Real World Desktop Software Defined Radio using the RTL-SDR and MATLAB/Simulink
Stefano Olivieri, MathWorks
One of the main goals of engineering education is to teach students how to deal with real-word problems. When developing their curricula, professors need to determine the right balancing between interesting and challenging topics so that students are encouraged to put into practice the theoretical concepts they have already learned.
This workshop aims to address such growing need for hands-on and project-based learning, by describing the built-in support for modelling, simulating and validating Simulink models for wireless communication systems.
We will present the fundamental principles behind the design of a generic PHY layer software defined radio (SDR) and demonstrate the first-principles implementation, design and real time operation of an SDR using off-the-air signal, live in the tutorial. We will use the ~$20 RTL-SDR USB device and build SDR-implemented AM and FM radio receivers, followed by implementations and demonstrations of digital QAM receivers. We will view all signals and build all components and designs from first-principles DSP theory using MATLAB/Simulink and run in real time on a standard Windows PC hosting MATLAB and drivers for the RTL-SDR.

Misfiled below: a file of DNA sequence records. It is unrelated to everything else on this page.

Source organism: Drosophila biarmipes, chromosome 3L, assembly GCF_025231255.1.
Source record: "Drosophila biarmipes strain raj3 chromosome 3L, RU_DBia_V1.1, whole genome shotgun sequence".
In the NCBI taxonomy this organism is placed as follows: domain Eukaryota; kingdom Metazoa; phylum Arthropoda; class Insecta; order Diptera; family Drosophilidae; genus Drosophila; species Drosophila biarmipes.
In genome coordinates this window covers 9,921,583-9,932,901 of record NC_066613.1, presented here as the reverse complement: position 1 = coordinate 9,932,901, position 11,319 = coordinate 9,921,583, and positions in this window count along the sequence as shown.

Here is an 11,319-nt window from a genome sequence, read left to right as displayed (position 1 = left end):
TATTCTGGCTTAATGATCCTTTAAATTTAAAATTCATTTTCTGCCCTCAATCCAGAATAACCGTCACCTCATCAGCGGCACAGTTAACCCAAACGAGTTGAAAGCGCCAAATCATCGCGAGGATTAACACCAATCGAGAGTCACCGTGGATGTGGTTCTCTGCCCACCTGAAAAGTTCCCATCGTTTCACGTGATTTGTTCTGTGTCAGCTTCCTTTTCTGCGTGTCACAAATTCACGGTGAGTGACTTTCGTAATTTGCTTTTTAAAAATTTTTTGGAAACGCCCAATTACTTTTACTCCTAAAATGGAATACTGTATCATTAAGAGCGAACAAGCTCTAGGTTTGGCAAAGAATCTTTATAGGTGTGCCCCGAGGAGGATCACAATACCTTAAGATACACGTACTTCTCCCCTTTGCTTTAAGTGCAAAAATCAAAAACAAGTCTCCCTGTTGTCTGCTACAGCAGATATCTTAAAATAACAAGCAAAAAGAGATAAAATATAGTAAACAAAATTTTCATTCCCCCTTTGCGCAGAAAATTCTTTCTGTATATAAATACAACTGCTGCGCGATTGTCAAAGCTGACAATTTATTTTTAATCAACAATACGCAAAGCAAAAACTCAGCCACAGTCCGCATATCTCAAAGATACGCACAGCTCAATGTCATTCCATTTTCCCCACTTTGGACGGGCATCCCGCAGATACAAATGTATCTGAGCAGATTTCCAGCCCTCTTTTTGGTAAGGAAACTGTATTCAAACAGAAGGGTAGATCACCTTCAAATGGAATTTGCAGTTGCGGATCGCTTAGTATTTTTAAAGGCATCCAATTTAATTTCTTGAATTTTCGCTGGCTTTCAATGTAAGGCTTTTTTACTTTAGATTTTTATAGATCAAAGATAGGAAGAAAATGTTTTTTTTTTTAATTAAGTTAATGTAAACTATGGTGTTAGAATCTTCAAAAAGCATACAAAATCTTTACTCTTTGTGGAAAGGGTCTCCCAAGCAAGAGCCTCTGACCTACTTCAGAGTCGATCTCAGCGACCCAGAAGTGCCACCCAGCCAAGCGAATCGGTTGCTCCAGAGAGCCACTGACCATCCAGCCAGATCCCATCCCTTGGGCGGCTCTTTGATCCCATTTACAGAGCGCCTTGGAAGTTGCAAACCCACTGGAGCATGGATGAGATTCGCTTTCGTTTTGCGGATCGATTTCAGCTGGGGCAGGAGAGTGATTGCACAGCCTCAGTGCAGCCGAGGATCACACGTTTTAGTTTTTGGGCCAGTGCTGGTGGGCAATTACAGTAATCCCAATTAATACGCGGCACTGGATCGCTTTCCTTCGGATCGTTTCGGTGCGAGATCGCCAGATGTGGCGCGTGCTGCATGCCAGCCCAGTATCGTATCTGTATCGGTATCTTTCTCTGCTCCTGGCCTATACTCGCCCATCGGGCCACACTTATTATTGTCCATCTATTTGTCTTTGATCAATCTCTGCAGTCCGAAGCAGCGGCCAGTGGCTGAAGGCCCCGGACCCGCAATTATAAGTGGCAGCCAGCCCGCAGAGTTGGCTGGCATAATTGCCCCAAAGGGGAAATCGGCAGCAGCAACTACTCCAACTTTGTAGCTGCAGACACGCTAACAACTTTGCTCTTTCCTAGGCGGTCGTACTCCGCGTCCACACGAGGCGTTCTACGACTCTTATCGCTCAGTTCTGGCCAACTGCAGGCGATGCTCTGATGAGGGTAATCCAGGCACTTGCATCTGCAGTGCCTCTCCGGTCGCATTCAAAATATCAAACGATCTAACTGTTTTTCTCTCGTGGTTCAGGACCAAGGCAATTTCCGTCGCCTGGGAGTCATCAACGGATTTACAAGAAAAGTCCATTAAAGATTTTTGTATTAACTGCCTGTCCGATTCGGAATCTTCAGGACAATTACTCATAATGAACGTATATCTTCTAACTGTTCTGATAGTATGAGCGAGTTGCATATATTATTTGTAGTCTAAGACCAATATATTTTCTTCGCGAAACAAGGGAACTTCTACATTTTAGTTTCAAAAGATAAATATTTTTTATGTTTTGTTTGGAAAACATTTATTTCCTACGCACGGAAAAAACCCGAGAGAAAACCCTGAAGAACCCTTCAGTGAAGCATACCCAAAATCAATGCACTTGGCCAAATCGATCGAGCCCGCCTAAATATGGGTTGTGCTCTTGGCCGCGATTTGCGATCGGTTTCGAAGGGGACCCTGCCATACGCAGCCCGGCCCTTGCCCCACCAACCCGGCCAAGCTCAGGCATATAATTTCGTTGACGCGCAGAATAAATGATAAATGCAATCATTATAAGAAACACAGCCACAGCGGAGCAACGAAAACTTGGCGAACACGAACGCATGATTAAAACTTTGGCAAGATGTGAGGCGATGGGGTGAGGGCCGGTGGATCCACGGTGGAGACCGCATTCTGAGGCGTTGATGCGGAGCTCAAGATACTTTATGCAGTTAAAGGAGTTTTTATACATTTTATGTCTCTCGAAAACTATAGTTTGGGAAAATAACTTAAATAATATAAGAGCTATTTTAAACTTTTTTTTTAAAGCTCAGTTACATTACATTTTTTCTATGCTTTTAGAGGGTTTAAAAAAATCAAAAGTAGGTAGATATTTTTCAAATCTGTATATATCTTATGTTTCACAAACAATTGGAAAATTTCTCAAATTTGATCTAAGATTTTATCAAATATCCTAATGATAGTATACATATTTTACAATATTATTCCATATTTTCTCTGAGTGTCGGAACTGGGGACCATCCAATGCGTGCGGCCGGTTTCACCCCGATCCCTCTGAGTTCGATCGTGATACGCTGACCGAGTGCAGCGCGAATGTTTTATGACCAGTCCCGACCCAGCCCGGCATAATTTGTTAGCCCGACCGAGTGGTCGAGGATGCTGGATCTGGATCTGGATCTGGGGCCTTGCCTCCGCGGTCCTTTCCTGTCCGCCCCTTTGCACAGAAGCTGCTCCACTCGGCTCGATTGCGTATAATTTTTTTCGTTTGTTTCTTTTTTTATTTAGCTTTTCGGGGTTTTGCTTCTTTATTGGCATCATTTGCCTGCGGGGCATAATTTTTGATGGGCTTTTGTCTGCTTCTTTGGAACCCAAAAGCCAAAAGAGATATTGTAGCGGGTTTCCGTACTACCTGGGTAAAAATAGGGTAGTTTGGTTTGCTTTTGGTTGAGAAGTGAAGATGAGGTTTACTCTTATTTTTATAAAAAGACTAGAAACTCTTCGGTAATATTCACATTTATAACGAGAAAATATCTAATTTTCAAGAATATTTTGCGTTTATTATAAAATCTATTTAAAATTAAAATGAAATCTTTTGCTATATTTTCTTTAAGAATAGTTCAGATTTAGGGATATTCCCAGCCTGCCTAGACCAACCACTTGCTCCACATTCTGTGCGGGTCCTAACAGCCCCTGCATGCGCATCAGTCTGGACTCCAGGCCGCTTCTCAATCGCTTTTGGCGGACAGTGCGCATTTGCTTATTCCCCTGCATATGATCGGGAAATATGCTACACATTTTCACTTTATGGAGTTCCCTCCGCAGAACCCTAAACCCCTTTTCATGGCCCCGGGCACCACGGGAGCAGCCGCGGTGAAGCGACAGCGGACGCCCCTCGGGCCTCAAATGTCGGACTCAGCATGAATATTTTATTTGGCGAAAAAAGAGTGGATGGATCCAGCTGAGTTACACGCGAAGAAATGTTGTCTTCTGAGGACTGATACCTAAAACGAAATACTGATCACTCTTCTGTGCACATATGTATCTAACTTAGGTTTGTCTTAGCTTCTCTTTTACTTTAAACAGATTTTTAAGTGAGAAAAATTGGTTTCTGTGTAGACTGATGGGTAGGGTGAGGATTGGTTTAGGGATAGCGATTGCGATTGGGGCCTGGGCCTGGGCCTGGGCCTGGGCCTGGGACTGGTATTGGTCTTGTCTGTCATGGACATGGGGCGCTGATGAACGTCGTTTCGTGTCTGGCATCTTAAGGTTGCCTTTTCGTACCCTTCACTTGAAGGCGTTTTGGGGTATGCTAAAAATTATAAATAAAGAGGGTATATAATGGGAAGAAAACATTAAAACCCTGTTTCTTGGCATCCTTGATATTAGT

Stefano graduated in Electrical Engineering at University of Bologna, Italy, in July 1995, and got a Master Degree in Information Technology at CEFRIEL, Polytechnic of Milan the same year.
He's been with MathWorks since 2005. After spending eight years as an Application Engineer in the field of Signal Processing and Communication Systems, supporting companies in the Communications, Electronics, Semiconductors and Aerospace and Defense industry segments, Stefano is currently working as an Education Technical Specialist to help universities effectively adopt MathWorks tools for teaching and research.
Before that, he worked with R&D labs in STMicroelectronics and Philips Research, where he dealt with the design and development of wireless communication and video processing systems. Stefano has also been Contract Professor with the University of Milano for three years, where he was teaching Transmission Theory for the Telecommunication Software Engineering Bachelor Degree.
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